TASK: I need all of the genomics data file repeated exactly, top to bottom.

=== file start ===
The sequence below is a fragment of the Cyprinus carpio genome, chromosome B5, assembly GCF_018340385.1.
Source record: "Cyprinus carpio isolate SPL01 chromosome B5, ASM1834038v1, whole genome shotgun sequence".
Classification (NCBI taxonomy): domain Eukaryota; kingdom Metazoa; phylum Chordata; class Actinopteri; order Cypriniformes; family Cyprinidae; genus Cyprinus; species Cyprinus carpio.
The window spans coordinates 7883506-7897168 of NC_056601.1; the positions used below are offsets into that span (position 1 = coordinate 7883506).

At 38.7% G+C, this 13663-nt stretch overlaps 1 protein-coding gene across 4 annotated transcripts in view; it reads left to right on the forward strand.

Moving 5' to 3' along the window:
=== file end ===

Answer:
The sequence below is a fragment of the Cyprinus carpio genome, chromosome B5, assembly GCF_018340385.1.
Source record: "Cyprinus carpio isolate SPL01 chromosome B5, ASM1834038v1, whole genome shotgun sequence".
Classification (NCBI taxonomy): domain Eukaryota; kingdom Metazoa; phylum Chordata; class Actinopteri; order Cypriniformes; family Cyprinidae; genus Cyprinus; species Cyprinus carpio.
The window spans coordinates 7883506-7897168 of NC_056601.1; the positions used below are offsets into that span (position 1 = coordinate 7883506).

At 38.7% G+C, this 13663-nt stretch overlaps 1 protein-coding gene across 4 annotated transcripts in view; it reads left to right on the forward strand.

Moving 5' to 3' along the window: